Catherine Chung takes a look at the pain of estrangement and the desperate ways people try to bridge the gaps left by estrangement in this beautifully written novel, Forgotten Country.

Highly recommended.
Jedi Kitty
Jun 14, 2016 Jedi Kitty rated it did not like it
Yikes, I was hoping for a soulful book about South Korean-American women and family. Instead, I got a bleak, detached and depressing ride through a cruel world where every woman gets hurt and every symbol is of death.

Why is the cover pink and baby-blue with flowers and yarn-like patterns? VERY MISLEADING. Give this book the serious, somber cover it deserves!

Janie and Hannah grew up in Michigan, but their family immigrated to the US from Korea. Janie's college-aged younger sister Hannah has gone
Karen White
Mar 10, 2012 Karen White rated it it was amazing

I received an ARC of this book as a participant in BOOK CLUB, a joint venture between Linus' Blanket and Devourer of Books.

Riverhead books describes Forgotten Country: “Weaving Korean folklore and history within a modern narrative of immigration and identity, Catherine Chung delivers a fierce exploration of the inevitability of loss and the conflict between loyalty and freedom. Forgotten Country marks the debut of a graceful, astonishing new voice in fiction, one with a quiet ferocity that will
Sara Kovach
Forgotten Country is a very emotionally moving novel full of heartbreak, betrayal, forgiveness, reunion, and death that spans many generations and two countries - America and Korea.

At the heart of this novel are two sisters born in Korea and raised in America by immigrant parents. Younger sister, Hannah, mysteriously leaves, and Janie has the burden and responsibility placed on her by her family to find her and bring her home. The girl's father has become ill, and the urgency to bring Hannah ho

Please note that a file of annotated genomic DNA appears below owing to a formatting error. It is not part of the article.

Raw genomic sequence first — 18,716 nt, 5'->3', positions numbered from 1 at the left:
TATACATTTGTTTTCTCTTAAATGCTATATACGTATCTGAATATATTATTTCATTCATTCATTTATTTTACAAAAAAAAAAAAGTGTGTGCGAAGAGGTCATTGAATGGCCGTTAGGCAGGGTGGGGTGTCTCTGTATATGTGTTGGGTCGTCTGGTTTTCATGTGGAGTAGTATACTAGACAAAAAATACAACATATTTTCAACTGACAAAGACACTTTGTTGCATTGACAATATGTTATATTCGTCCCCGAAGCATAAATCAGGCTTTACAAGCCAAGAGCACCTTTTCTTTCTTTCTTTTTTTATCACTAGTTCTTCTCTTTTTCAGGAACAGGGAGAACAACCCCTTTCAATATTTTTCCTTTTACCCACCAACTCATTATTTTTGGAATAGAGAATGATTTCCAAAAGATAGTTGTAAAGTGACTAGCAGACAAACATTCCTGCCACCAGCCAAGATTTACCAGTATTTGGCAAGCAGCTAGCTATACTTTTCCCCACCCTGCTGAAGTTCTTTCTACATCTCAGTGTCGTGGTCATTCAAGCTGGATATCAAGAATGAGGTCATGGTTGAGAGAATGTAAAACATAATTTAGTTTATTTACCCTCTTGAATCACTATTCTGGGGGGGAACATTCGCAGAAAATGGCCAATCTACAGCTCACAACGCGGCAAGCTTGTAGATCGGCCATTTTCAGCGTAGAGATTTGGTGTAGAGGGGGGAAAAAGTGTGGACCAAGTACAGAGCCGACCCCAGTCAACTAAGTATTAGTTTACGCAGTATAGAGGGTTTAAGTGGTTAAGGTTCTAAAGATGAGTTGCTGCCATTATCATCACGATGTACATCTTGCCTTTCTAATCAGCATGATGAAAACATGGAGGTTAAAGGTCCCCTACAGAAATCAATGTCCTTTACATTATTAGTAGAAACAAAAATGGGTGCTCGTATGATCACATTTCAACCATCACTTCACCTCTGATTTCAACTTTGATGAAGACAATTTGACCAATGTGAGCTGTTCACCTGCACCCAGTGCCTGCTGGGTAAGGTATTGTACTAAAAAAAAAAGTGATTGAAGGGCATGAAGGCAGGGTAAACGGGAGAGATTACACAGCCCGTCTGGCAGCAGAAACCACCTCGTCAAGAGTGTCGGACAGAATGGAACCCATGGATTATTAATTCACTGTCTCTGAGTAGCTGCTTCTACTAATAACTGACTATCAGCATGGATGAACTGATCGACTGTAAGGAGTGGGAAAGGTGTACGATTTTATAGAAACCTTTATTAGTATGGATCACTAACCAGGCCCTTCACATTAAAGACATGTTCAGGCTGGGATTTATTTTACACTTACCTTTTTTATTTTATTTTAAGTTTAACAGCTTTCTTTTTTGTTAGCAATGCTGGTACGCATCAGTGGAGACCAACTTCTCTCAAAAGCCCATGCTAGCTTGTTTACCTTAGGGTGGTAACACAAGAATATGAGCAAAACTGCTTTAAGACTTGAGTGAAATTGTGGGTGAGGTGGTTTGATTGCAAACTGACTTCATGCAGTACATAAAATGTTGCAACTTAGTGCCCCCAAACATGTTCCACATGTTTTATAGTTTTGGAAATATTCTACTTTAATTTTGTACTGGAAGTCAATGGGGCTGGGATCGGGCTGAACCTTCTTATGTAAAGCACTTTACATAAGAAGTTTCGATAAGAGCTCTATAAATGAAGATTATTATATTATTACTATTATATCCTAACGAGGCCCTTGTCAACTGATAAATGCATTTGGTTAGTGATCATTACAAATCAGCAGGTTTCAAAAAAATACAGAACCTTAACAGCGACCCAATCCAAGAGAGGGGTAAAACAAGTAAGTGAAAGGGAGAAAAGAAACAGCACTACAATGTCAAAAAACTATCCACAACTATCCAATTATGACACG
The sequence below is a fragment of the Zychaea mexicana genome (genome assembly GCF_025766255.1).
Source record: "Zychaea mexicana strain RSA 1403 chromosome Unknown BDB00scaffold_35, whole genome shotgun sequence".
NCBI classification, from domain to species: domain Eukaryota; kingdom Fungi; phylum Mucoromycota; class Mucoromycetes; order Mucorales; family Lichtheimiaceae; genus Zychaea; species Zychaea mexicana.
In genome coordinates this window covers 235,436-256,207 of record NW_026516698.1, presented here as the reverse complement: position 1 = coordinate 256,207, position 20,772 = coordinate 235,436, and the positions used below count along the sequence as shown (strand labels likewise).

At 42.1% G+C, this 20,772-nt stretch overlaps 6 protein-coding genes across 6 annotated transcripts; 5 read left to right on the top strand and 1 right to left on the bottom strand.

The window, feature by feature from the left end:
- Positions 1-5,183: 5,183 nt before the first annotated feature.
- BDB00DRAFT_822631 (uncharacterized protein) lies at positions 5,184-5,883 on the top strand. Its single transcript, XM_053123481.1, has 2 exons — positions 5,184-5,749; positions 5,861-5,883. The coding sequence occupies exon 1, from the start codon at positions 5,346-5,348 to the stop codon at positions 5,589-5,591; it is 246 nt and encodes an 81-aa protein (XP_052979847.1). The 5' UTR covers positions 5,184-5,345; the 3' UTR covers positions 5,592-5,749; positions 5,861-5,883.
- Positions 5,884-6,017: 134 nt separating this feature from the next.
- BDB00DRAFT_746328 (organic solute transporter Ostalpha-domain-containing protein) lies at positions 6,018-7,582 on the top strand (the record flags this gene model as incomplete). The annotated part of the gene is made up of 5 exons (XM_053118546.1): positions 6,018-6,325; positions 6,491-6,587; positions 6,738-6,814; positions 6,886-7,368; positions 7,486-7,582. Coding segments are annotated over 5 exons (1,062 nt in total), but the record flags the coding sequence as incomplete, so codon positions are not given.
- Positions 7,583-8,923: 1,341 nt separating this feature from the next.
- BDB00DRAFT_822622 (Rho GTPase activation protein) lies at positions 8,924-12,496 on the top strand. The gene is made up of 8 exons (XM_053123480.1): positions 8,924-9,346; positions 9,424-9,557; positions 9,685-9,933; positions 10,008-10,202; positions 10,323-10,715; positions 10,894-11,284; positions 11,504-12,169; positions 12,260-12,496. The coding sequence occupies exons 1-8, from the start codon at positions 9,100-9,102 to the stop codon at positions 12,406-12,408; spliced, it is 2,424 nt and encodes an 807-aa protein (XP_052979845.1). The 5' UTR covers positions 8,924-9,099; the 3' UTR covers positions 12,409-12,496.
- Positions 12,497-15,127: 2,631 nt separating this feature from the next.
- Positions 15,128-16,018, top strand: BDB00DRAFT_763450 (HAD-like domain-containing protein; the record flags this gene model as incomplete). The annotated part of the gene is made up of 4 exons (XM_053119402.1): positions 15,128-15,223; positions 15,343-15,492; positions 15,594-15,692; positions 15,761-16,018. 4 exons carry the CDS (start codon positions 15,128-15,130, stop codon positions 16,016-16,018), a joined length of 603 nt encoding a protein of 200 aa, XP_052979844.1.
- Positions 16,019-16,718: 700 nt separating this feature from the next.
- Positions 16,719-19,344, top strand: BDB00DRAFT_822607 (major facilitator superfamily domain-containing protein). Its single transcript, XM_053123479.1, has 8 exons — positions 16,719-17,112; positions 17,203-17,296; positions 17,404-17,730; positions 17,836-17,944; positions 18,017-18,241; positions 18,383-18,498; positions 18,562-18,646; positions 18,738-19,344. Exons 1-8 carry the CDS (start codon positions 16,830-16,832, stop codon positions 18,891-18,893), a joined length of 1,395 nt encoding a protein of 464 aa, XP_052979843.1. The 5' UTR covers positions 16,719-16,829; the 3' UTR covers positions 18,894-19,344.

May 05, 2012 Heather rated it liked it
I didn't love this book, but it was interesting to read about a Korean family emigrating to America and eventually returning to Korea. There are some historical and cultural insights, but mostly just the life of a family--their traditions, trials, dreams, sicknesses, love and forgiveness. Family and bringing honor to the family is important in Korean culture and we see honor, betrayal, selfishness, forgiveness and love in this story.

Here are a couple of interesting insights/conversations I like
Webster Library
Sep 19, 2012 Webster Library rated it really liked it
This book was amazing. It really opens your eyes to another culture and how someone moving to the United States from another country can be treated differently. The love of family or being a member of a close group can make you stronger or pull you apart when you are in a difficult situation.